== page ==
Tilt Shifting

April 18, 2008 By: erik Category: Geeky, Photos, Photoshop 1,004 views

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For the past month, I’ve started a new hobby. I used to think that people that kept little model trains and spent their time making miniature dioramas were a little crazy. But I’ve recently changed my opinion. I had the idea that it would be cool to create little miniature models of some of the places I’ve been and photographed. So I went down to the local crafts store, and purchased little trees and little people figurines, and have been spending my nights in my office making these little miniature models of my photos, and photographing them. This might seem like a waste of time to you, but it’s truly fascinating to me. After a full month of getting only 4 hours of sleep every night, spending every waking moment, and roughly a month’s salary on this project, I finally have some results to show you. I hope you like them.
Bien Aparecida Tilt-Shift

This is a model of the Bien Aparecida church a few kilometers from my house.

Leon Bullring Tilt-Shift

This is a model of the León bullring. It was hard to get the lighting right on this one. The little bullfighting horse models were easy to find in Spain, though.

Grenada Homes Tilt-Shift

Some houses in Grenada. This was the easiest one to make.

Extremadura Tree Tilt-Shift

A tree in Extremadura, Spain. I couldn’t quite get the tree right, but I’m pretty satisfied with it.

Grenada Tilt-Shift

This is a replica of Grenada, where our honeymoon cruise ship stopped.

Pretty cool, huh?

Coming Clean

Okay, how many of you fell for that hobbyist modeling farce? None of the content of this post above this point is true. Each of those images took me less than five minutes in Photoshop. I recently became aware of a type of photography called tilt-shift photography, which is a method of shifting the lens of the camera from the body slightly. This is, of course, extremely difficult. Luckily, there’s also a method of tilt-shift miniature faking, which can be done very simply with a photo editing program, such as Photoshop. There are many tutorials out there, but I mainly followed this one.

How It Works

Almost more fascinating to me than the methodology and optical illusion about tilt-shift faking is understanding why our brains see these images as miniature models. From what I can tell, it’s based on the fact that close-up photos of small objects tend to have a very small depth of field. But I don’t think it’s solely based on our perceptions of how photos normally are. I think that our eyes, when viewing something miniature, also create a depth of field effect where only a small portion of the field of view is in focus. Whether I’m right or not, it’s a pretty cool phenomenon and I will definitely be playing more with it in the future. Now that I know what kind of photographs lend themselves to this effect (mainly shots from above), I will be mindful of opportunities to take such photographs.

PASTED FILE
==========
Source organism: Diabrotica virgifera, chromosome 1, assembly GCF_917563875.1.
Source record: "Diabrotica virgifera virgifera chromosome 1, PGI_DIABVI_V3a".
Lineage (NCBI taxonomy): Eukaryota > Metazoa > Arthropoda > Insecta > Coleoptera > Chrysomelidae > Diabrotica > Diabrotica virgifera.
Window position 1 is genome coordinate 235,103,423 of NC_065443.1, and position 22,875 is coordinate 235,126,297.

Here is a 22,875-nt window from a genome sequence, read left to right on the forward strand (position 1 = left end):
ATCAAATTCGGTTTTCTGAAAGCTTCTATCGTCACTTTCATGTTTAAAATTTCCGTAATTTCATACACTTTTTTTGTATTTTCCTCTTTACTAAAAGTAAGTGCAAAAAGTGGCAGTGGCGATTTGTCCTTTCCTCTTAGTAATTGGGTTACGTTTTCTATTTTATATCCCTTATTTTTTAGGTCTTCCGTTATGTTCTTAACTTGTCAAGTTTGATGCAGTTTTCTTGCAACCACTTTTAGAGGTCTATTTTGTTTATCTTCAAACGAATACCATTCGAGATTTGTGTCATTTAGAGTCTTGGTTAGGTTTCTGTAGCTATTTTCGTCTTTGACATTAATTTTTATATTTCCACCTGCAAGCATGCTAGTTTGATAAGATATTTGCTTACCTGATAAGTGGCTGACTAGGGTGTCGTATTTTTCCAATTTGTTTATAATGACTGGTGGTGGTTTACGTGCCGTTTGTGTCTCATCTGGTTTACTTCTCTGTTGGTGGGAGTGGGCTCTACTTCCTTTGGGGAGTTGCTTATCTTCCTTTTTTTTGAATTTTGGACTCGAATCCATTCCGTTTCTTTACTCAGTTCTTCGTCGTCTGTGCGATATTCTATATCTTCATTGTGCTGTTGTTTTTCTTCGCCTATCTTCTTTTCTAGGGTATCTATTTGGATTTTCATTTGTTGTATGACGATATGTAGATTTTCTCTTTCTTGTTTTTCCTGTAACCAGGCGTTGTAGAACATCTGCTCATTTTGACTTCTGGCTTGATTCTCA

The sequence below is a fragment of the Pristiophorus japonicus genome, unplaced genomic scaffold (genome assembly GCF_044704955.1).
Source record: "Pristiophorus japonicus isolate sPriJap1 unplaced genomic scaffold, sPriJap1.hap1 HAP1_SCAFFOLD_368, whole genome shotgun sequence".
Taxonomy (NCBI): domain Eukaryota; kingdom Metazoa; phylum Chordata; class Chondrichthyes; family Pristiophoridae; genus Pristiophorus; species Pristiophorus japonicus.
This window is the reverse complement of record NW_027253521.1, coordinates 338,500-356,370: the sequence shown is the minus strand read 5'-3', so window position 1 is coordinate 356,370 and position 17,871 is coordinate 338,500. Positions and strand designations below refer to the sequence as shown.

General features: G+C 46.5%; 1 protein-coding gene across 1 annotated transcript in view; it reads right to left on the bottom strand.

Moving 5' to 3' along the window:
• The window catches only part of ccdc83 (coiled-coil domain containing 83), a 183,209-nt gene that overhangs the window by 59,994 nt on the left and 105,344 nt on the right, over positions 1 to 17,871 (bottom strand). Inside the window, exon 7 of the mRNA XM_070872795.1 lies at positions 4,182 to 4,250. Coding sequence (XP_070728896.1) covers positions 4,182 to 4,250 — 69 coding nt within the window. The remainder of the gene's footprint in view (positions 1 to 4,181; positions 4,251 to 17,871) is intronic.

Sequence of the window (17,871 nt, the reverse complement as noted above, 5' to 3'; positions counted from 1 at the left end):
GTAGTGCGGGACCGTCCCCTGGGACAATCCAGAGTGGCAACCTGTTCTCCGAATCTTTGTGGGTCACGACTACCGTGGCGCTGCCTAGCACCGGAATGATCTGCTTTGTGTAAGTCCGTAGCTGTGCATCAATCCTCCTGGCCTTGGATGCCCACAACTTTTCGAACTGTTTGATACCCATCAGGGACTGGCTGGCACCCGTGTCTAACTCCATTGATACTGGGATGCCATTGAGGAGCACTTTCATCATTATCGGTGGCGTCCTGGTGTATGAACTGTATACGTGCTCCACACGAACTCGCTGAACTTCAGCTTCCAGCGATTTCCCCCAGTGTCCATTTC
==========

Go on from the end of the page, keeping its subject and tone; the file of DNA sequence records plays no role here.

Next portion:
There are plenty more examples of this effect on Flickr. Now that you know how it’s done, you can look at any of these images and see a horizontal band of the photo in focus and the rest blurred. That’s all there really is to it.

I still think that miniature hobbyists have a screw loose. If that’s you, feel free to berate me in the comments.

  • I still say those bullfighting horses look like models…

  • Thanks, Simon. Frankly, they aren’t that convincingly real in the original photograph either.

  • Heh. I knew you were lying because I know the odds of you taking on a hobby like that are as slim as the odds of me doing it. Still, I love, love, love the images.

  • I actually fell for it… mainly because I could see you doing something like that. You are always doing something that causes me to say, “where in the heck does he get the time”.

    Ever since the movie Beetlejuice, I’ve had a lingering desire to do something like this. The movie has the Alec Baldwin making a miniature replica of the town they live in. It just hit me as really cool.

    Last Christmas when my mom was helping me with a massive train setup, I offhandedly mentioned this. Her response floored me. She said, “Your father has something similar to that up in the attic.” “What?!”, I replied. I still haven’t ventured up into her attic to see what he did, but I’m glad that your blog reminded me of that. Next time I’m up there I’m going up there. My wife doesn’t let me go up there often, as I always come down with stuff she calls “junk”.

    Captcha – pachyderm

  • Jake

    The only reason I didn’t fall for this is because of the incredible amount of time building these types of models actually takes. For someone with no experience and only working nights, this would take at least close to a year (and possibly more) instead of just a month.

  • You’re right, Jake. The two or three dioramas I made for school over the years took forever and looked really crappy. I would never come close to the patience to create a model even approaching the realism of these photos.

    Alan, I’d forgotten about that model town in Beetlejuice. There’s only one scene that I clearly remember from Beetlejuice.